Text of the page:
circumstances, the challenged action might be considered
sound trial strategy.'" Frentz v. Brown,
876 F.3d 285, 293 (7th Cir. 2017) (quoting
Strickland, 466 U.S. at 689).
initial matter, although Mr. Jenkins raises nine claims of
ineffective assistance of counsel, he does so largely without
identifying "specific acts or omission of his
counsel." Wyatt, 574 F.3d at 458. The Seventh
Circuit has repeatedly warned that "perfunctory and
undeveloped arguments, and arguments that are unsupported by
pertinent authority, are waived (even where those arguments
raise constitutional issues)." United States v.
Holm, 326 F.3d 872, 877 (7th Cir. 2003) (citing
United States v. Berkowitz, 927 F.2d 1376, 1384 (7th
Cir. 1991); Fed R. App. P. 28(a)(4); United States v.
Brown, 899 F.2d 677, 679 n.l (7th Cir. 1990)).
Nonetheless, the Court will address each of his claims.
Failing to Permit him to Go to Trial, Confront Witnesses,
have a Speedy Trial, or Provide a Defense
Jenkins's first ground of ineffective assistance of
counsel is a kitchen sink recitation that his counsel, Mark
Inman, failed to allow him to go to trial, confront
witnesses, obtain witnesses in his defense, have a speedy
trial, and have the assistance of counsel provide a defense.
Dkt. 2 at 9. He speculates that his counsel would not want to
defend him before a courtroom filled with mothers, daughters,
and females in general. Id.
Jenkins's first ground fails to identify "specific
acts or omission of his counsel." Wyatt, 574
F.3d at 458. In terms of allowing him to go to trial, Mr.
Jenkins pleaded guilty and agreed to waive a trial. His claim
regarding being barred from going to trial is also explained
in more detail below.
the ability to confront witnesses and obtain witnesses in his
defense, "[c]omplaints of uncalled witnesses are not
favored in federal habeas corpus review." United
States ex rel. Cross v. DeRobertis, 811 F.2d 1008, 1016
(7th Cir. 1987) (quoting Murray v. Maggio, 736 F.2d
279, 282 (5th Cir. 1984)). "[I]f potential witnesses are
not called, it is incumbent on the petitioner to explain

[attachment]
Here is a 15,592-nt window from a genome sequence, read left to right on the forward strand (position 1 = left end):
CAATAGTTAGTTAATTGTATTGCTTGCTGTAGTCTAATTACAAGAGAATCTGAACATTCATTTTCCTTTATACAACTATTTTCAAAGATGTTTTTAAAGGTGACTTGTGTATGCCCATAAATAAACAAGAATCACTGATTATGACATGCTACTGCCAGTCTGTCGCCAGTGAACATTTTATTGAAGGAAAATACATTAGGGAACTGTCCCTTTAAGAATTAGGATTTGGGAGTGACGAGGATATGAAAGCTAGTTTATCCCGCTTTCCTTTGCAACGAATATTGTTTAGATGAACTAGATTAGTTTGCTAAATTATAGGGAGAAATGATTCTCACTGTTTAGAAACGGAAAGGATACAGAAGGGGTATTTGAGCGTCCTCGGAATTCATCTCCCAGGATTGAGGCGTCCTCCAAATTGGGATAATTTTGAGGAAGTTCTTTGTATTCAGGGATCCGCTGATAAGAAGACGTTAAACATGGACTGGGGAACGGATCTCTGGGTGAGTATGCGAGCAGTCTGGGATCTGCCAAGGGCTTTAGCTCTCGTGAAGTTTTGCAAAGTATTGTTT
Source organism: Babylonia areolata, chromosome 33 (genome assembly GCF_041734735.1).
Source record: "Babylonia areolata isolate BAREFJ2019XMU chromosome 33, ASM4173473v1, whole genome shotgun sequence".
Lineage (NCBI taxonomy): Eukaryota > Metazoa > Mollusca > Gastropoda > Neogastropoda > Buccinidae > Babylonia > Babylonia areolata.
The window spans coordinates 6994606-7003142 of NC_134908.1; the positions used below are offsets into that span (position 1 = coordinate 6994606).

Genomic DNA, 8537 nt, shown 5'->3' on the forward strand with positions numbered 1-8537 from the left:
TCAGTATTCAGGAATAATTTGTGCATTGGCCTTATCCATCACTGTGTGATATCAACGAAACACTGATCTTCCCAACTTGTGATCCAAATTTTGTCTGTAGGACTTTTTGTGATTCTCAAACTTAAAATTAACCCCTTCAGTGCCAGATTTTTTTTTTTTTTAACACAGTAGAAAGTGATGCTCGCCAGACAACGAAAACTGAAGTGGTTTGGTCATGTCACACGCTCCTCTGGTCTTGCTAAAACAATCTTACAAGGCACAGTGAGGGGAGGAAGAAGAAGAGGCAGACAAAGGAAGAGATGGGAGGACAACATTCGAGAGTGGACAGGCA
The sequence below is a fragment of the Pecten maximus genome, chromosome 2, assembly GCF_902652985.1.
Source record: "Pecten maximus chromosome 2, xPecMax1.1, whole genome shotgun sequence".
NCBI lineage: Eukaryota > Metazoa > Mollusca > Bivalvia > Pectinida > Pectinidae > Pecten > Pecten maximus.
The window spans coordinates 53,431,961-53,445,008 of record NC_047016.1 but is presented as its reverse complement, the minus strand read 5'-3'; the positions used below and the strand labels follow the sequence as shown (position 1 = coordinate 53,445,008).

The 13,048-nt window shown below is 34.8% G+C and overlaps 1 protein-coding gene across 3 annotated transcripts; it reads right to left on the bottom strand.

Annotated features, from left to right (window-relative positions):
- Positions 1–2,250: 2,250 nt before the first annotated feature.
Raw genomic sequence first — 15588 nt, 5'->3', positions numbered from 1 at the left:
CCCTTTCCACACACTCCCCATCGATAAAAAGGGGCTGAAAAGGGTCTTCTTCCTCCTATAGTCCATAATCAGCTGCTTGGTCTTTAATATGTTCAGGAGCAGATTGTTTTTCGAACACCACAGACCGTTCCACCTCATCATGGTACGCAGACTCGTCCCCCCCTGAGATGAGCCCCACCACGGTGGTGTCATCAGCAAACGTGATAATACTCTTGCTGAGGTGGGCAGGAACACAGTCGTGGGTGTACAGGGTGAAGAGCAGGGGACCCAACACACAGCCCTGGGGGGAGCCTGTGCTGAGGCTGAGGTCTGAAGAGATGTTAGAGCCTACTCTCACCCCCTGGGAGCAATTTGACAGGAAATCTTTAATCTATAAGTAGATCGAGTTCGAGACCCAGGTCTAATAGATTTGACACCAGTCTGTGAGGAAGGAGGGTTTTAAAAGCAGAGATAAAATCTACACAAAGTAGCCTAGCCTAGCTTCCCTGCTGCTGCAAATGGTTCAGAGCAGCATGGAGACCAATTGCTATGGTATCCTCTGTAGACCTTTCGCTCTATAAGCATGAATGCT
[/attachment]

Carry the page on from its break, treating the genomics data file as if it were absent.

their absence and to demonstrate, with some precision, the
content of the testimony they would have given at
trial." DeRobertis, 811 F.2d at 1016. To meet
this burden, "the petition must be accompanied with a
detailed and specific affidavit which shows that the
petitioner had actual proof of the allegations going beyond
mere unsupported assertions." Prewitt v. United
States, 83 F.3d 812, 819 (7th Cir. 1996). Mr. Jenkins
fails to identify any potential witness or what their
testimony would have been.
claim regarding speedy trial is discussed in more detail
below and is without merit.
Jenkins asserts, without specificity, that his counsel failed
to provide a defense. It is true that a defense attorney has
a responsibility to reasonably investigate the circumstances
of the case against his client. See Bruce v. United
States, 256 F.3d 592, 587-89 (7th Cir. 2001). With
respect to trial strategy, an attorney's trial strategy
is "virtually unchallengeable" after counsel has
conducted a thorough investigation of his client's case.
Sullivan v. Fairman, 819 F.3d 1382, 1391 (7th Cir.
1987) (citing Strickland v. Washington, 466 U.S. at
690-91). "[A] court must indulge a strong presumption
that counsel's conduct falls within the wide range of
reasonable professional assistance; that is, the defendant
must overcome the presumption that, under the circumstances,
the challenged action "might be considered sound trial
strategy." Strickland, 466 U.S. at 689.
Mr. Jenkins fails to overcome the presumption that Mr.
Inman's questioning and general defense was sound trial
strategy. An attorney's duty is not to raise every
conceivable defense or obstruction. Fuller v. United
States, 398 F.3d 644, 652 (7th Cir. 2005). Additionally,
Mr. Jenkins fails to explain how he was prejudiced by his
counsel's performance. Accordingly, habeas relief is not
available to Mr. Jenkins on his first ground.
Failing to ...